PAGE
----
Recently an editor at AARP magazine contacted me to see if we would be willing to be part of a photo shoot about the “Modern American Family”. After several emails back and forth, and lots of clarifying questions we agreed. The huge bonus here was the travel allowance to get four out of five of Shrek’s available children in town for the shoot. They came from as far as San Francisco, and as near as up the street for hair, make up, and click, click, snap, snap for a good part of last Sunday.
But why us? Well apparently we evened out an upcoming story for the boomers on family today-both regionally and in terms of the composition of our blended family in the making. Here’s a few stanzas from a poem I wrote to honor the occasion that might further answer the question:
Remember we want to capture
the nine of you at ease
so the rest of the world
sees the “modern family”
wait, wait that’s it-
Adoption, blended family
transracial, known donor insemination,
divorce, first marriage at 46, second
marriage at 61, run of the mill,
kind of thing
Everyone look this way
On 3, 2, 1:
See-family is click click
with eating an ice cream cone
as long as it complements the color of your shirt.
The experience was a complete hoot really. (Leading up to it there was definitely some free floating anxiety about just how one is supposed to present as a modern family in the making…) But once we were all here there was some very sweet family bonding around the edges of it all. The photographers Gregg, and Tom, and Caitlin the glamorous make up artist or “groomer” were part of the blend by the time the shoot was complete. Five thousand tons of delicious food were delivered for our lunch and in six weeks or so the issue will appear.
I was also interviewed over the phone for the story, and am super hopeful that a link to Mama C and the Boys might be included in the copy. Since the magazine boasts the largest readership in the world, it might mean a little boost in readership? For our “trouble” we will also receive a few prints from the day to mark this surprising and magical moment in time beautifully.
just refuses to let more
in. Flash floods must rage.
Flash floods swallow whole
the bridge. Saturated earth’s
These are the latest two poems in my water series. Two haikus wrestling with the same moment, but each one capturing something different. I worked on these over the weekend while visiting my brother. The boys were so struck by the fury, suddenness, and relentlessness of the flooding. Sammy was really amused by it. He loves things which are doing something they are not supposed to…
This morning I woke at five, hugged on Shrek, packed the car, and brought the boys to visit their uncle several hours south for the weekend. Since our arrival I have napped, edited several poems, and “published” my fourth water poem entitled; “Lifeguards”. The boys have been inside once to pee. Their morning started like this:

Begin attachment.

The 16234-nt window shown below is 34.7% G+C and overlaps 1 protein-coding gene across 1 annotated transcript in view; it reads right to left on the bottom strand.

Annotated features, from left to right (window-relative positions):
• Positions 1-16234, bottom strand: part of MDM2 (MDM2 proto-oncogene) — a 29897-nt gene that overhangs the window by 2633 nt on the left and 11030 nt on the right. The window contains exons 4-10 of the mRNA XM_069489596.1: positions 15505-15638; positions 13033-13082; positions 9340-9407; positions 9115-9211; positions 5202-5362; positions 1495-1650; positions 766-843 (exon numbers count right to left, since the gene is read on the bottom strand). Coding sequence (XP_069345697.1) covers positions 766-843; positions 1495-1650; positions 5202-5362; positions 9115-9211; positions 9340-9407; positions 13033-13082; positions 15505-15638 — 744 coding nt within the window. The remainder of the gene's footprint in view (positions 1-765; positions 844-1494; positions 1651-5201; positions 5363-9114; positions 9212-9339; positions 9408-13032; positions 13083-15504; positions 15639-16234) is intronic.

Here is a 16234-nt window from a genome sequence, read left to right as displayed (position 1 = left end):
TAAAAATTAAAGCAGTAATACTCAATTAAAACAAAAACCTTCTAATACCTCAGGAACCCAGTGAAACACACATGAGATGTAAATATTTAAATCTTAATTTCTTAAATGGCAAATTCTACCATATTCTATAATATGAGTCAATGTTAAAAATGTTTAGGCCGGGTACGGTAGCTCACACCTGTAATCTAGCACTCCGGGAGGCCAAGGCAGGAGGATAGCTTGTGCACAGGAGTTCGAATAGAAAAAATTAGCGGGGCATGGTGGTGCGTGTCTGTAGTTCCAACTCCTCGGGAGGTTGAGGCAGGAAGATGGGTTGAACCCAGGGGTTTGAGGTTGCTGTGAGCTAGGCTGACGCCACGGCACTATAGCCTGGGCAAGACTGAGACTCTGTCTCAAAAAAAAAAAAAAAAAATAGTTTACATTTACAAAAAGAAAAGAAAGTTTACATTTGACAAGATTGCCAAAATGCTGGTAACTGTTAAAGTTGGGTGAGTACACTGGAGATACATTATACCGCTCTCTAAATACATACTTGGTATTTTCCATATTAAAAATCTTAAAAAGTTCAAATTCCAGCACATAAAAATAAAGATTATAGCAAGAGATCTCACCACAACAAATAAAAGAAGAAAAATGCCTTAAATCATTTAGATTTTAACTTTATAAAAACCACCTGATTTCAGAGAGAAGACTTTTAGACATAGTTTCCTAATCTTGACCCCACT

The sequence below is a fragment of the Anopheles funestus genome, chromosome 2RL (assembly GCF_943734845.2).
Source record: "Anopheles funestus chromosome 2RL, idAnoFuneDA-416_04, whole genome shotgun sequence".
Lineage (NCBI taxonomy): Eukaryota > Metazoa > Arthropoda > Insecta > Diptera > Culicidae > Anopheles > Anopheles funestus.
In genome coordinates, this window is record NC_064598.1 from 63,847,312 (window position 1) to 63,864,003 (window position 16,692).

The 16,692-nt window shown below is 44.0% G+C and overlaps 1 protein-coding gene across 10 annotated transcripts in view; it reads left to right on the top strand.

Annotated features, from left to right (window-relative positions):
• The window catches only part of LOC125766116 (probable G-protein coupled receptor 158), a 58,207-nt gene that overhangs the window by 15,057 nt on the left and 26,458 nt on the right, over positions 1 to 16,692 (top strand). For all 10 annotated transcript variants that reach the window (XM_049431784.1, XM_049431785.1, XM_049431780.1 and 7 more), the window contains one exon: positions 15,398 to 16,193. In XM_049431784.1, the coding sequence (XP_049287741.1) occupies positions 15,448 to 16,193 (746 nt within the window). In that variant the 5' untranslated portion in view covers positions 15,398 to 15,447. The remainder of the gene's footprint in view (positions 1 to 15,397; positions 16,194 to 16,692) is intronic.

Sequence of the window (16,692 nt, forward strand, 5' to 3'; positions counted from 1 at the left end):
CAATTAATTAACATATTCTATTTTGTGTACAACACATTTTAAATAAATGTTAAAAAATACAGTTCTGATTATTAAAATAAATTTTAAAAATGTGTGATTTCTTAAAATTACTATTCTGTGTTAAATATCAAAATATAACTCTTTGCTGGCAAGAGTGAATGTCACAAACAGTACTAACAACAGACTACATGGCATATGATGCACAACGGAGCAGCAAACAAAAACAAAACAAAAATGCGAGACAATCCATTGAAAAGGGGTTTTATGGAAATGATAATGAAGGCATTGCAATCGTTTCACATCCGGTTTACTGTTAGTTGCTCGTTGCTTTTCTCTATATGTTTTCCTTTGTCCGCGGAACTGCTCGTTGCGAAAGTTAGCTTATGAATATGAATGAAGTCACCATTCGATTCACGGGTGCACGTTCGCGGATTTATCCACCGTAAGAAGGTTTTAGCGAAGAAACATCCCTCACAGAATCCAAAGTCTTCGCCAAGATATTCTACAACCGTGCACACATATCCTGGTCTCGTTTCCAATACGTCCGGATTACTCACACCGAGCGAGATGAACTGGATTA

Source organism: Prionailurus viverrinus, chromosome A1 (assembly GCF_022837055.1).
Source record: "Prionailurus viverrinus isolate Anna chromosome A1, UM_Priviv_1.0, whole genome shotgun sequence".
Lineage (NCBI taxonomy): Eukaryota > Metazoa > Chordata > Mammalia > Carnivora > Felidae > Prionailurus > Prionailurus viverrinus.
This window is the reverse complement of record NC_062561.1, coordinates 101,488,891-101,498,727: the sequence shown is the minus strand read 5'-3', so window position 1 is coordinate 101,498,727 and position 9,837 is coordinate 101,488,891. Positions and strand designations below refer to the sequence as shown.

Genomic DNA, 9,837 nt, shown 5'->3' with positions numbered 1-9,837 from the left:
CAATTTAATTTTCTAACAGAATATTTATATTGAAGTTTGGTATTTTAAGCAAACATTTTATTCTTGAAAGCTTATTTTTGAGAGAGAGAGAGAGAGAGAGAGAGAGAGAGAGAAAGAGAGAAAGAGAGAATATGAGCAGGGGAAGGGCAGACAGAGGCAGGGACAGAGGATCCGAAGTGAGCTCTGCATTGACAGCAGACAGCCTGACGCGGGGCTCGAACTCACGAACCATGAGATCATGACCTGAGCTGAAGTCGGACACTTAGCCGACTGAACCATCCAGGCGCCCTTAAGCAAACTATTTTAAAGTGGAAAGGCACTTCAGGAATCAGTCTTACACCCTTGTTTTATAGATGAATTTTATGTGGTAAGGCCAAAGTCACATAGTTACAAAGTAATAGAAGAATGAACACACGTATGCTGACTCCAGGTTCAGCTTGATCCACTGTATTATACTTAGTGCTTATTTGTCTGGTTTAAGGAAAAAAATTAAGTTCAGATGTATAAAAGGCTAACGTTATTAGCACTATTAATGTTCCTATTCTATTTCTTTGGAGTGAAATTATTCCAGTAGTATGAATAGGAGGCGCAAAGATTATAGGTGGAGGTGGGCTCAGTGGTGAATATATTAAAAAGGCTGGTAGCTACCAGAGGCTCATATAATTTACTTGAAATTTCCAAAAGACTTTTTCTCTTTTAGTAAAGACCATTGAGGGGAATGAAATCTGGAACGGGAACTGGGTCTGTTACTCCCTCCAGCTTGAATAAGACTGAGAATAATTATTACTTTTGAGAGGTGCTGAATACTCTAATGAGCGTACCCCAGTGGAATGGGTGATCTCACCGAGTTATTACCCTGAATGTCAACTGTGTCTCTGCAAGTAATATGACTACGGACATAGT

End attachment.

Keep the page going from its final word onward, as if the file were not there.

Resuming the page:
I must say the recent article in the Atlantic exploring children and “dangerous” play certainly came to mind as I heard myself saying; “please remember we don’t run with the machete.” But, if anyone is equipped and competent at guiding these boys in satisfying and stimulating uproarious play–it’s Uncle.
They have not stopped laughing, yelling, racing, tossing, whittling, tossing, wheel barrowing, or screeching for three hours. They have bumps, scratches, pine needles, and sap stains all over them. They are in total bliss.
Marcel, shirtless, and cell drenched with the smell of smoke just came in to hug in me and tell me they are having an “epic adventure in boys will be….” He ran back outside before finishing the sentence.
When I was little, in my teens and through most of my early twenties, I heard from all over that my “sensitivity” was not often a desirable trait. I was “too” sensitive. I was “very” emotional. I was not the person you wanted at your side at a loud party. I preferred one on one conversations to large groups. I needed to spend a lot of time talking about the situation when a tragedy struck. I was too intense, and too serious. There was no hanging loose over here.
Now, I have that son. Only I see what he has going on as an asset, and not a curse. This may have something to do with all the parenting articles I’ve read online, or the surveys I’ve secretly taken on Buzzfeed. Bottom line: being hyper aware of the world around you is not something that I want my kid to ever feel lousy about. Unless of course my ego is involved?
A few weeks back I wrote about how Marcel overcame his fear of crowds, or perhaps even, if I were pushed, his perfection streak to get back on the court and have at it, during a basketball game. I boasted that I knew I needed to step back and watch, not adding any layers of mama drama to the mix, and send his brother in to silently support him by sitting next to him on the bench, when he looked like he might dissolve in tears. Read more…